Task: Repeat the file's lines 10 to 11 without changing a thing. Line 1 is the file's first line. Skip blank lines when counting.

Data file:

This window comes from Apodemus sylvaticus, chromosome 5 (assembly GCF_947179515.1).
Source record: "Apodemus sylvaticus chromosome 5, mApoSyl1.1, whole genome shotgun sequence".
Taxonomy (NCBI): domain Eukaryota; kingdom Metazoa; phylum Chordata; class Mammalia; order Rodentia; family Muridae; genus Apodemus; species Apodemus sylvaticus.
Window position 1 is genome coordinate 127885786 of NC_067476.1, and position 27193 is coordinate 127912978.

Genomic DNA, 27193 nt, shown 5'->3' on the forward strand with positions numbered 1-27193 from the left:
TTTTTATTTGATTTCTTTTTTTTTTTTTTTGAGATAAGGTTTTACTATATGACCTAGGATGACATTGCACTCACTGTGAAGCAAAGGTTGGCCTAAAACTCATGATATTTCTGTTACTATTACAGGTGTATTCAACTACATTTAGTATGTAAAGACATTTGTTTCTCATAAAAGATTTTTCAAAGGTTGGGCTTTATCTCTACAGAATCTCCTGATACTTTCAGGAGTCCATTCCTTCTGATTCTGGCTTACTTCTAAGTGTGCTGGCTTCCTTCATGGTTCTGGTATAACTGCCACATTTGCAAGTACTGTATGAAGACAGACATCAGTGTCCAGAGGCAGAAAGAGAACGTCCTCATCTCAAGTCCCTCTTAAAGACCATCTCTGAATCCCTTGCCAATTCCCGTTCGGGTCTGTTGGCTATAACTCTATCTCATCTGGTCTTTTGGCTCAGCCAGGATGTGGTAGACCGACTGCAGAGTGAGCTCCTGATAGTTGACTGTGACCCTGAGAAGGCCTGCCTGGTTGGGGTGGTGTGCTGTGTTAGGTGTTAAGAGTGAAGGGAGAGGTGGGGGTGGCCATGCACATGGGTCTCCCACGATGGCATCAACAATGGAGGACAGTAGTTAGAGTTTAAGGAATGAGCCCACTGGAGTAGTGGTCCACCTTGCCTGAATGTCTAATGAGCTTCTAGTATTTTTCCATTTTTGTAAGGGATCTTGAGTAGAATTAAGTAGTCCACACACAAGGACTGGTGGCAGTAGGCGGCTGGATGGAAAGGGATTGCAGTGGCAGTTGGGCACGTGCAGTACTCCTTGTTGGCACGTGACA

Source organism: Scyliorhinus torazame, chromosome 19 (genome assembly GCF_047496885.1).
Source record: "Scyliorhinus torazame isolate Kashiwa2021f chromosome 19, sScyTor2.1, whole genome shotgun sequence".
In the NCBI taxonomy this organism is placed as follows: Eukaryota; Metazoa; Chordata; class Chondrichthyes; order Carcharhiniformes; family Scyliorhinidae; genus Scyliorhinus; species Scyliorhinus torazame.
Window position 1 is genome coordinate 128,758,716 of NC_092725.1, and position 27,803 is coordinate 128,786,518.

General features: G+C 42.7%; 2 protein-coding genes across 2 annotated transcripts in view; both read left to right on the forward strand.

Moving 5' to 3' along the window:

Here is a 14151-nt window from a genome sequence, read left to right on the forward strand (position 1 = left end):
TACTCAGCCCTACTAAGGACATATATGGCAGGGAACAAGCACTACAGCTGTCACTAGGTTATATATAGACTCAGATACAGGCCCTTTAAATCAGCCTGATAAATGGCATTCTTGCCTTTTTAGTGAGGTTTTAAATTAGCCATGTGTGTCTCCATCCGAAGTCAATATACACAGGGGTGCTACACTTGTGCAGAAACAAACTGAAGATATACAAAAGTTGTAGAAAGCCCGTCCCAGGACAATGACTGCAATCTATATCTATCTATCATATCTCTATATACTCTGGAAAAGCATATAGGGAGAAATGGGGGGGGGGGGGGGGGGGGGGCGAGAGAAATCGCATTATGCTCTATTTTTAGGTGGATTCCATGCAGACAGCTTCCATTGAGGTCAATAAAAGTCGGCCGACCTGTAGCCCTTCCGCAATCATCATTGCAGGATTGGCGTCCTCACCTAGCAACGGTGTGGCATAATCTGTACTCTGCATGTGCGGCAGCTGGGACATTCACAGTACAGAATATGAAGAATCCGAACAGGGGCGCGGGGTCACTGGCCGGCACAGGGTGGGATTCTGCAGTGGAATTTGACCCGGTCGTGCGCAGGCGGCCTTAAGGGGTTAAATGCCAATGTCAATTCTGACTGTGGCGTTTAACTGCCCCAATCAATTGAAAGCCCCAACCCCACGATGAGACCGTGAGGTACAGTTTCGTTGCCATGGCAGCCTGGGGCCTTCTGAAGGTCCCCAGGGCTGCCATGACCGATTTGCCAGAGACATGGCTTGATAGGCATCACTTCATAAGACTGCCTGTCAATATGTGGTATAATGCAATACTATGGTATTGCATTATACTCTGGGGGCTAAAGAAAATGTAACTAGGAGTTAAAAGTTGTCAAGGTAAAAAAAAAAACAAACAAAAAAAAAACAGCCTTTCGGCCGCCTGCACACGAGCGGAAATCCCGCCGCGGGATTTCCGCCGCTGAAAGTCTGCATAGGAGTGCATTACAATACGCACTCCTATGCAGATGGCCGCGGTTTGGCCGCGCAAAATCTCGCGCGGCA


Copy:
Window position 1 is genome coordinate 128,758,716 of NC_092725.1, and position 27,803 is coordinate 128,786,518.

General features: G+C 42.7%; 2 protein-coding genes across 2 annotated transcripts in view; both read left to right on the forward strand.